GRAVES: A picture's worth 1,000 words
Several years ago, I was sitting in the amphitheater of Mitchell Technical Institute's Technology Center, snuggling into one of the surprisingly comfortable chairs inside what is really a lecture hall and preparing to listen to a day-long lecture on various topics in American history. The speaker was Holy Cross College associate professor of history, Edward T. O'Donnell, a Ph.D. in American history from Columbia and an unabashed (is there any other kind?) Irishman. (He even wrote an entire book on the Celtic influence in America.)
But, as so often happens, what I expected to take from the good professor's lecture was not what, in the end, impressed me the most. It was, instead, his remarks on the influence of visual imagery on people's understanding and appreciation of history that struck home with me. History professors have, in my opinion, a well-deserved reputation for a love of the written word but not so much the picture or the painting or the map. Oh, they'll include them in their books, to an extent, but it will be a case of an avalanche of words next to a couple of pebbles of actual images. Yet O'Donnell expounded upon the view that if we really want to reach people with the reality and the importance and the visceral clenching of historical realities, we need to take a page from the book of the PR people and give them a slew of telling and iconic and fascinating pictures, images which show a historical reality in a single bolt in a way no thousands of words can hope to match.
I was so fascinated with the idea that I purchased the American history book, Visions of America, he co-authored. It painted the great canvas of our country's history with vivid, teeming imagery on every page and even someone who loves the written word could not help but be taken by its visual allure. He made his point, in other words: Since learning is enhanced by the emotional grasp, drenching American history students with deeply-meaningful imagery, in addition to well-written narrative, will better engage them in that learning.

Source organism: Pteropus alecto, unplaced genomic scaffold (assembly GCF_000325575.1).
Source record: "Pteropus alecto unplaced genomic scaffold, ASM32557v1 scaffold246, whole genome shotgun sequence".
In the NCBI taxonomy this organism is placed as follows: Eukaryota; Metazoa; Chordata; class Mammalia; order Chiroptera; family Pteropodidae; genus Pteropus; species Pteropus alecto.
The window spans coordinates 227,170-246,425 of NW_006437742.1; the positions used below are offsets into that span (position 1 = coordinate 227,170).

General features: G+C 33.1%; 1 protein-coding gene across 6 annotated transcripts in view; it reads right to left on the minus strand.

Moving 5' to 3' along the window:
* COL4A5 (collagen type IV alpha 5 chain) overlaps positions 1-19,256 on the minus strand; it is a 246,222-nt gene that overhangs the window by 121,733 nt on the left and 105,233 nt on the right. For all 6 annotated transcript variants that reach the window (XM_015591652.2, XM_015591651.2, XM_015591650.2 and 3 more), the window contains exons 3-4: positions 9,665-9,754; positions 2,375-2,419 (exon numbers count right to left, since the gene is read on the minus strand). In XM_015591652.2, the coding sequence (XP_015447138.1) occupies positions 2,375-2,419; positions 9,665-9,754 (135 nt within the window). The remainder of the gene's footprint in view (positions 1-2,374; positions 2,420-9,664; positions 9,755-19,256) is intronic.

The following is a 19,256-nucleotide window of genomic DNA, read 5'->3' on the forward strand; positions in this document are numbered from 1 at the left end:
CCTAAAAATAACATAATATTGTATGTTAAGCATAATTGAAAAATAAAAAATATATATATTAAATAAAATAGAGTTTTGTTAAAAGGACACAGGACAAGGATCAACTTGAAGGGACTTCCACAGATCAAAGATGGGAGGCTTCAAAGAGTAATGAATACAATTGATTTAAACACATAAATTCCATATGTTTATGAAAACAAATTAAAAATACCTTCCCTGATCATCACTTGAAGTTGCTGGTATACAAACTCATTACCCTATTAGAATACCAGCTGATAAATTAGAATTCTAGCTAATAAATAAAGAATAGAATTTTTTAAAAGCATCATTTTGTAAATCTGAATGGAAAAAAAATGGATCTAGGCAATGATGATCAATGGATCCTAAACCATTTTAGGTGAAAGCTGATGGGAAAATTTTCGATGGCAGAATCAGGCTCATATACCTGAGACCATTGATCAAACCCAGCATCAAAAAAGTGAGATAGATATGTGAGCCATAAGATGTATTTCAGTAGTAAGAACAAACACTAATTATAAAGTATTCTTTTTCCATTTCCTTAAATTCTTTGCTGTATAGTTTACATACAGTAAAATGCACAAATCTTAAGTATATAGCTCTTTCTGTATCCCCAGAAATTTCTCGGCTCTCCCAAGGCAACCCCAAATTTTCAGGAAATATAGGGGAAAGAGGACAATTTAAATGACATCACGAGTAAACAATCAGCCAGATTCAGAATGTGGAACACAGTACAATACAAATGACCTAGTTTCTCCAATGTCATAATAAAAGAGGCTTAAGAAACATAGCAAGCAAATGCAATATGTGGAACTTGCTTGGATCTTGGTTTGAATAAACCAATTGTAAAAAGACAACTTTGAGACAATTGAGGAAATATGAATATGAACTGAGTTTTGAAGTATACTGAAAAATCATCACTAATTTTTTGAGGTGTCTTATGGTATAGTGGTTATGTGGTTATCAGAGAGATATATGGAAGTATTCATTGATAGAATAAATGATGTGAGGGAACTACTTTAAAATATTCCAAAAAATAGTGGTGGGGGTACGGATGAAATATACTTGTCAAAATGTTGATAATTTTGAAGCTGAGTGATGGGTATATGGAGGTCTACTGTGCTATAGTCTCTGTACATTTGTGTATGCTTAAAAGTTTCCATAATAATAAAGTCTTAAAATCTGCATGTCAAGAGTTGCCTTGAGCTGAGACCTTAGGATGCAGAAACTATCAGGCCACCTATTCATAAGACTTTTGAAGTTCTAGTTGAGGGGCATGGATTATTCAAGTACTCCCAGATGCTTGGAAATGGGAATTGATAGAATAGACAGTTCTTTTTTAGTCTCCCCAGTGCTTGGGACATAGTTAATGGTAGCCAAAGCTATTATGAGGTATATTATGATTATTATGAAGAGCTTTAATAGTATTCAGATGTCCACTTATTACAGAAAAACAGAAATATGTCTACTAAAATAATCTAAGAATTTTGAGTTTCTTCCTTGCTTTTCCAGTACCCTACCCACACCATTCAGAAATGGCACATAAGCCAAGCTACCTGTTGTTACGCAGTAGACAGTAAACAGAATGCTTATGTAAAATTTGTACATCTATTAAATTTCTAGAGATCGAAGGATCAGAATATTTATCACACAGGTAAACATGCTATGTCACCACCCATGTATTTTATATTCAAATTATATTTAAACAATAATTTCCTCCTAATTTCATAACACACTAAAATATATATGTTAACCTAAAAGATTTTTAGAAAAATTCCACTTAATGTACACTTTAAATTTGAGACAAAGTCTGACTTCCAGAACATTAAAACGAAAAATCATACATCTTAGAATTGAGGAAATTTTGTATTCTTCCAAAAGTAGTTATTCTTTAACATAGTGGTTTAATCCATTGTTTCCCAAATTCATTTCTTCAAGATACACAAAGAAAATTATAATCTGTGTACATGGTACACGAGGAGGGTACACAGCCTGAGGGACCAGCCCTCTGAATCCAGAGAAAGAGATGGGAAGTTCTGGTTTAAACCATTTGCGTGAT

I suppose we've all had that experience of encountering an image and being a bit bowled over by it. I certainly have over the years. And I had another hit me like a well-aimed slap across the face, a poor metaphor inasmuch as this was a 'welcome slap,' when a series of photos arrived as an attachment to an email from Cory Aadland, Mitchell Activities Director.
A student Chris Mentele, it seems, had been engaged to take pictures of the Sept. 15 football game with a drone-borne camera. All the pictures were good, many of them excellent. But one it seemed, the one that you see immediately above this column (with any luck), rather took my breath away. It was of that football game at night and included the performing arts center to the field's south. Night had fallen and the stadium's great lights shone over the field to allow the players to pursue their sport and the spectators to watch it. And those great lights did something more, something extraordinarily more. They shone their light over a complex of buildings and fields and facilities devoted to the wide-ranging interests and pursuits of the students of our district. And they did so with a photographic resplendence that reminded one of the first book of Genesis. "Let there be light." (Gen 1:3)
People who go into education, at least people who are happy in the field, do so because they love kids, because they want to see them succeed, because they love learning and want to cultivate that same love in the children with whom they work, because they want to be a part of something bigger than themselves.
Somehow, Chris Mentele managed to convey in that single extraordinary image that very reality — that school when done well is an institution and a process and a culture and a love which offers something meaningful to each of the students it serves and which is something far bigger than the sum of its parts.
And so, ironically, I offer these words, far fewer than 1,000, in description and admiration of an image which conveys for more than 1,000 words ever could.